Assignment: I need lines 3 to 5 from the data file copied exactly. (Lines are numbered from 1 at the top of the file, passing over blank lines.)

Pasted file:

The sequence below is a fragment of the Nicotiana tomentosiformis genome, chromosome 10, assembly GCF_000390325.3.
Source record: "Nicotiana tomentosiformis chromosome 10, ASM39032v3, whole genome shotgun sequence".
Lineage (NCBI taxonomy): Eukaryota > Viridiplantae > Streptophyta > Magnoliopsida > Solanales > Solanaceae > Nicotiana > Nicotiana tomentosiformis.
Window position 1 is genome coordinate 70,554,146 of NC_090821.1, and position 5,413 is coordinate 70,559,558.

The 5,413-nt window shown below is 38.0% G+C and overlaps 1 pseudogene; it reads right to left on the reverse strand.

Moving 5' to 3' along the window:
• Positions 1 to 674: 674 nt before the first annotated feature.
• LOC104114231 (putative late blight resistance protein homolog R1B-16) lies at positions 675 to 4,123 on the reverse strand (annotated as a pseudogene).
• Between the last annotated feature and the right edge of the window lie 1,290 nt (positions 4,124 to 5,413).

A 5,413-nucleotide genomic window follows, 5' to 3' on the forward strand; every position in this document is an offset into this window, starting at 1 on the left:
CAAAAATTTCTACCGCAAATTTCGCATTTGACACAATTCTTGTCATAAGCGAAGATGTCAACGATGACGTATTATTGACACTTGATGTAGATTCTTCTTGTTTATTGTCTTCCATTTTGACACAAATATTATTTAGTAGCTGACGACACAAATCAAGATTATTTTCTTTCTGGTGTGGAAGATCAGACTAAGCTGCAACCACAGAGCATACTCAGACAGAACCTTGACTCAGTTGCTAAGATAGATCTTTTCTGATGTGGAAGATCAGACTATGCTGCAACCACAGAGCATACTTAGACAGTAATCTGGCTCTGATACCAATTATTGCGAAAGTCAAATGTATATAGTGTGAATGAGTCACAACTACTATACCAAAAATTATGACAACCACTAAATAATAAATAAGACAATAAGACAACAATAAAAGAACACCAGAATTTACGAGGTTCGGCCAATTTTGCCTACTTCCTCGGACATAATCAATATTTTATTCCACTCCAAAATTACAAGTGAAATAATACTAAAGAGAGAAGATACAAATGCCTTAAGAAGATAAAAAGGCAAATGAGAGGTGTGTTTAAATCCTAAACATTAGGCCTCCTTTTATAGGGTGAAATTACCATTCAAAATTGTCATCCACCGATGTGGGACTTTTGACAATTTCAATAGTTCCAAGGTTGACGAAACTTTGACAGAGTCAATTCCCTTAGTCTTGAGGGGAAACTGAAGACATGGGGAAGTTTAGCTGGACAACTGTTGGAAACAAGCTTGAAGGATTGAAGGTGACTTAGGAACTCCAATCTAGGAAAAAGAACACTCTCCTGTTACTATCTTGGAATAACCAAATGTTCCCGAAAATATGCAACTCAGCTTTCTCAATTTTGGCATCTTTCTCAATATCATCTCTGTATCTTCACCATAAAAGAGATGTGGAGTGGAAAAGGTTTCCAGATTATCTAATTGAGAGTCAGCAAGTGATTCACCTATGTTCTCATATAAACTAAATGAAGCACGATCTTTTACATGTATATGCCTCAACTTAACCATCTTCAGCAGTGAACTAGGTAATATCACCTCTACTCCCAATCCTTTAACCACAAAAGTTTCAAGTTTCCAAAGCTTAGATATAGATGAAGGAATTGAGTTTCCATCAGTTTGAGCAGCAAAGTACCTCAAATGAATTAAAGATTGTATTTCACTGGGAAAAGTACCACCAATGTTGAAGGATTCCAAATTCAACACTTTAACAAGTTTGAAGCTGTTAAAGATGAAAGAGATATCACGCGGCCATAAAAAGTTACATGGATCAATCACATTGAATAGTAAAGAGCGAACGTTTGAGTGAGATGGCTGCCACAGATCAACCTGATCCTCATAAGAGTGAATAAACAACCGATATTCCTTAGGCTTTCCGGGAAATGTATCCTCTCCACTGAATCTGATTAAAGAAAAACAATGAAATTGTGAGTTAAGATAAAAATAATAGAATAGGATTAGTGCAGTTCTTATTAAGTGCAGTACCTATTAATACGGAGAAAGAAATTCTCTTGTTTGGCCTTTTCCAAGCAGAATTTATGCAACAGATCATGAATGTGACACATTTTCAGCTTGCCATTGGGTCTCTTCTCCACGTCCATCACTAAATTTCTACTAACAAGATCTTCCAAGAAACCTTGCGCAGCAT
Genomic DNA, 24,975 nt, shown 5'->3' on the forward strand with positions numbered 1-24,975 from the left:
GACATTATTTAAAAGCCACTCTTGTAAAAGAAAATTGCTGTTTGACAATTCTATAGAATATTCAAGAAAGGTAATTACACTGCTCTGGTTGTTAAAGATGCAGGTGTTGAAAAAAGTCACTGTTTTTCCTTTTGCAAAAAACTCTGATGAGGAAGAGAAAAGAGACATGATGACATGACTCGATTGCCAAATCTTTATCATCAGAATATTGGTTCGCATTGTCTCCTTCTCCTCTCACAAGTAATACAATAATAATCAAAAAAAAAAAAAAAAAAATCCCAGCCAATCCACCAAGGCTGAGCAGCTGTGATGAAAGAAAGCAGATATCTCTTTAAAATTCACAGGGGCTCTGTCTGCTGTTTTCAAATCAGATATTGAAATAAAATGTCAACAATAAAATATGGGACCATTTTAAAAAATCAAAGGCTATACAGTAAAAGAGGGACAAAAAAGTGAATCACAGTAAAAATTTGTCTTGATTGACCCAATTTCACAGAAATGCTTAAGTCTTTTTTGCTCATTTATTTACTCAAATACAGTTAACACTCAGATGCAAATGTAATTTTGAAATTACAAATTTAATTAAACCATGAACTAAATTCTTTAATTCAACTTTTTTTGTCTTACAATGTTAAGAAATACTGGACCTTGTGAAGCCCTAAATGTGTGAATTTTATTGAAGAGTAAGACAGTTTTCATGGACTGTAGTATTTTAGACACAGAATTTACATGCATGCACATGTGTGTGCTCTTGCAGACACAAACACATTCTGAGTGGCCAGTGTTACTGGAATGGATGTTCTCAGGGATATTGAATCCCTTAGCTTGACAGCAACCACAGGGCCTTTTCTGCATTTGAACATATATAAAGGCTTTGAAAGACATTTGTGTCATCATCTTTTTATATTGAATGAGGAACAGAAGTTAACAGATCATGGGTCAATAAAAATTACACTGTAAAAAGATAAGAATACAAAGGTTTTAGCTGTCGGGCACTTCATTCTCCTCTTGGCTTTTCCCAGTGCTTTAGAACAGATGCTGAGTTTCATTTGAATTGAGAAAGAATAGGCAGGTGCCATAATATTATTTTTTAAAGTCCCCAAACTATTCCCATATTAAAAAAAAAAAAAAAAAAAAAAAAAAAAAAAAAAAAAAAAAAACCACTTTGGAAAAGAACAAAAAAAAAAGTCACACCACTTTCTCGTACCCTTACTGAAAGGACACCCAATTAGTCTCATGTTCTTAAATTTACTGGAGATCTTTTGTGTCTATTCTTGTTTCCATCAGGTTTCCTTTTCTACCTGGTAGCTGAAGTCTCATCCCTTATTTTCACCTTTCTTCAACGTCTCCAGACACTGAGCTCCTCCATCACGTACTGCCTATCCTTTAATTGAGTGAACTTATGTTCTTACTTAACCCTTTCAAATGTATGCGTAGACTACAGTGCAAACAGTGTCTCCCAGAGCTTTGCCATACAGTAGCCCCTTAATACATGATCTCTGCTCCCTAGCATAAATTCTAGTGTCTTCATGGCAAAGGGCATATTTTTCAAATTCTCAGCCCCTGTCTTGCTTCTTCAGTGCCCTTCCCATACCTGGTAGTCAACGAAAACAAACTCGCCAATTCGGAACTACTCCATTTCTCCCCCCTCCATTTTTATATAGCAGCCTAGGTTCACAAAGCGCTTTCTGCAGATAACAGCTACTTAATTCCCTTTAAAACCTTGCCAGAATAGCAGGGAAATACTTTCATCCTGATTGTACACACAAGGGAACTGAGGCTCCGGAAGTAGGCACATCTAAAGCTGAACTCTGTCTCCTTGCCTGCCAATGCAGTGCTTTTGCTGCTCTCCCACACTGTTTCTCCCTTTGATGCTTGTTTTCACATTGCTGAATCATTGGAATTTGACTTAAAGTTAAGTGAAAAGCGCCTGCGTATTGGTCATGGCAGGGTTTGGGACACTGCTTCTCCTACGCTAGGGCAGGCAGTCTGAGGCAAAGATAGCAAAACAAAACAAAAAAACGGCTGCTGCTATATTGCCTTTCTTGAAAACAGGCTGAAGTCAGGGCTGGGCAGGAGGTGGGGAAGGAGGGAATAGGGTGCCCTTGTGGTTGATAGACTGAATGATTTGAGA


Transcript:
Lineage (NCBI taxonomy): Eukaryota > Viridiplantae > Streptophyta > Magnoliopsida > Solanales > Solanaceae > Nicotiana > Nicotiana tomentosiformis.
Window position 1 is genome coordinate 70,554,146 of NC_090821.1, and position 5,413 is coordinate 70,559,558.

The 5,413-nt window shown below is 38.0% G+C and overlaps 1 pseudogene; it reads right to left on the reverse strand.